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We call them sardine cans, because they are completely closed, no air and they stuff you inside so you can’t move at all.

Date & Time 2019-09-30
Location Near Sadilovac, Croatia
Reported by Border Violence Monitoring Network
Coordinates 44.93947995, 15.73937463
Pushback from Croatia
Pushback to Bosnia
Taken to a police station no
Minors involved yes
WLTI* involved yes
Men involved yes
Age 8 - 9
Group size 150
Countries of origin Syria, Iraq
Treatment at police station or other place of detention
Overall number of policemen and policewomen involved 40
Violence used beating (with batons/hands/other), pushing people to the ground, gunshots, dog attacks, forcing to undress, destruction of personal belongings, theft of personal belongings, reckless driving
Police involved Approx. 13 at site of apprehension. A further 27 (some in ski masks) with ten police vehicles

This pushback account is recorded from the testimony of two seperate families, who were both travelling in the same caravan.


Testimony 1, taken on 12th October 2019:

The respondent and his wife joined a group of 150 people who decided to try to cross the Bosnian – Croatian border by foot on 27th October 2019. They were walking for three days until they reached a highway in Croatian territory. Being completely exhausted, on 30th September, the whole group sought shelter in mountain woodland to rest. At approximatelx 02.00 in the morning the respondent was woken up by gunshot sounds.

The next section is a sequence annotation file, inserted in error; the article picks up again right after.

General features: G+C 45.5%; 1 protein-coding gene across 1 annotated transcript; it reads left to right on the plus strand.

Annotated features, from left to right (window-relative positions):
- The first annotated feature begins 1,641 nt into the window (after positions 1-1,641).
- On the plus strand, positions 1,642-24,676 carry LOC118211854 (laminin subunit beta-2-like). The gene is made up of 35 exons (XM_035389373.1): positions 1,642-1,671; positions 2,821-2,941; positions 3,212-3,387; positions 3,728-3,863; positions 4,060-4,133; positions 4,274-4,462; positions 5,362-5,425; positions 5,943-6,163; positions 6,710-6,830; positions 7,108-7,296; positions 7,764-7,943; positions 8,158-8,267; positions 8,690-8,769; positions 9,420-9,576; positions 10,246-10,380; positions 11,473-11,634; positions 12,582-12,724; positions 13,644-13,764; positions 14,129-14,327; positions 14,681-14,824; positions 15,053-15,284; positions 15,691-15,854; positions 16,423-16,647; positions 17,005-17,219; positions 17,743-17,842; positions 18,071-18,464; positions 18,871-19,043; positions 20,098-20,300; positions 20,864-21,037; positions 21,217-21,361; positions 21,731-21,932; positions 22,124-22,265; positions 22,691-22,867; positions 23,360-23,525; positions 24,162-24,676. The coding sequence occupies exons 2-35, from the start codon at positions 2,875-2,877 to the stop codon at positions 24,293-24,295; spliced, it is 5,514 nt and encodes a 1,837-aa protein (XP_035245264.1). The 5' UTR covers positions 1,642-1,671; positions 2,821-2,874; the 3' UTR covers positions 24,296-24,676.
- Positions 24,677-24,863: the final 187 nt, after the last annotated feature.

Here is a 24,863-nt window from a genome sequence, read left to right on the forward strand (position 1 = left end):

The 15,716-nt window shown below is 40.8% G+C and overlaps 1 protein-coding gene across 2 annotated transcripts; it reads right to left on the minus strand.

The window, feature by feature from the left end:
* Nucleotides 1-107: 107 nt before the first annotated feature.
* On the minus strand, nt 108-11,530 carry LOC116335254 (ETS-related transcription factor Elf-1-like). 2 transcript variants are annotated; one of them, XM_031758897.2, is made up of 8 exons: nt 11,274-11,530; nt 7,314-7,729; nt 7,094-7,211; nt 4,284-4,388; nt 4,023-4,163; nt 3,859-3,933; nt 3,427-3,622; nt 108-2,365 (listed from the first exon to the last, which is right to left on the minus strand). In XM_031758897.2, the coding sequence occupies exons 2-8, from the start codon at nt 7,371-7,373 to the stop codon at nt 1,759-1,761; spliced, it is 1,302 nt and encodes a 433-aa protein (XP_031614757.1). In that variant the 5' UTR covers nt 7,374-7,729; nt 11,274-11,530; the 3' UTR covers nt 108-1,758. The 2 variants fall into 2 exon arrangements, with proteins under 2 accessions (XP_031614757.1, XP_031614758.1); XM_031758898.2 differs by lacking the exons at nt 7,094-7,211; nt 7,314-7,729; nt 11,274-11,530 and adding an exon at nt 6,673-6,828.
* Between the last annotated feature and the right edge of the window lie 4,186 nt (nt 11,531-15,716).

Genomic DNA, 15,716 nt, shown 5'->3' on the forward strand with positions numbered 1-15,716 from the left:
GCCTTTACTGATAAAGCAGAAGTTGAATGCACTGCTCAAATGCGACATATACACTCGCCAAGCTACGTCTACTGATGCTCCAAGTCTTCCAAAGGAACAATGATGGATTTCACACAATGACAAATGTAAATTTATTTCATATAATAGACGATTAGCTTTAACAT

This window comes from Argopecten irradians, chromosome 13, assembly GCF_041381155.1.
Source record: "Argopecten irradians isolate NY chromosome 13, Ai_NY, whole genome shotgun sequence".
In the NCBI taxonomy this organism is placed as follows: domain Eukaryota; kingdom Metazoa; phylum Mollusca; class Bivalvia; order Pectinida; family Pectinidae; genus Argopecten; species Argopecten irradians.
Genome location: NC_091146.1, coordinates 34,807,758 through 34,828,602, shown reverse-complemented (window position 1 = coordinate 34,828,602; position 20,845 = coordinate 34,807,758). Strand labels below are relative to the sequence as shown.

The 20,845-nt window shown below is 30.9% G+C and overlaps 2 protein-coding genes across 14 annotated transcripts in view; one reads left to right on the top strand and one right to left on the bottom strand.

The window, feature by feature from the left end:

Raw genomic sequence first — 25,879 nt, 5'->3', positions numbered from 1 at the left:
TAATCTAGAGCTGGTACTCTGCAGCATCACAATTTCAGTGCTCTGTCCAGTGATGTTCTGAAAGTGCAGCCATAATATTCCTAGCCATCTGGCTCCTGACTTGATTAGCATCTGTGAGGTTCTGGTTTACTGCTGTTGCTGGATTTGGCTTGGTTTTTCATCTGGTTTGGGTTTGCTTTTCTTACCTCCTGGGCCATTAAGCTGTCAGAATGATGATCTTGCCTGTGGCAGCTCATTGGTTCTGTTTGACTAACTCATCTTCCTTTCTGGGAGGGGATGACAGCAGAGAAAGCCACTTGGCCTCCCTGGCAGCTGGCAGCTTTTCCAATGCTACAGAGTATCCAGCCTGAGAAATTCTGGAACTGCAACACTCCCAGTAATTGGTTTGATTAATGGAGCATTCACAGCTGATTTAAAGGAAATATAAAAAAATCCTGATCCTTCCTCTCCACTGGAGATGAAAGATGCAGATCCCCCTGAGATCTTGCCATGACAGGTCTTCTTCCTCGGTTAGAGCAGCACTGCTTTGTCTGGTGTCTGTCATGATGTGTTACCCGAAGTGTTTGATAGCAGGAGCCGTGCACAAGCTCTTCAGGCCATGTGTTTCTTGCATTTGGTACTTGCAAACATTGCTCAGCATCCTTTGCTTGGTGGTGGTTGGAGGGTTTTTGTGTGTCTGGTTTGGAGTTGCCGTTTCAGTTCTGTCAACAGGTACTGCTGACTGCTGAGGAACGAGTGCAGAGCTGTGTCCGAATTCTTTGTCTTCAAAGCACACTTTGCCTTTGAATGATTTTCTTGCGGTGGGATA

It was dark and I heard shooting from a gun, I woke up scared. I saw people running and I heard more shots. I realized police was surrounding us. I heard them approaching shooting and yelling ‘sit down'”.

Around 12-13 police officers were surrounding the area where the group was sleeping, pointing guns at them. The group were forced to stand up and make a line and start walking down hill, all while police walking beside them pointing guns at them.

The mountain was very steep and full of rocks. It was very difficult to walk, especially for people in the group that had injured legs from walking previous days.”

They were walking downhill for an hour until they reached the valley where ten police vans were parked.

“We call them sardine cans, because they are completely closed, no air and they stuff you inside so you can’t move at all.”

There was more police next to the vans, they were wearing ski masks covering their faces.

“Those are the ones beating, they were beating us with sticks. Before they put us in vans, they search us completely and they take everyone’s phone and smash it. They put the smashed phones in a big bag and took the bag away.”

Once they were put in vans, they were driven for an hour and a half to a remote area on the green border with BiH. There was a huge bonfire there, prepared in advance. The police made them go out from the vans one by one and instructed them to take their bags and throw them in the fire.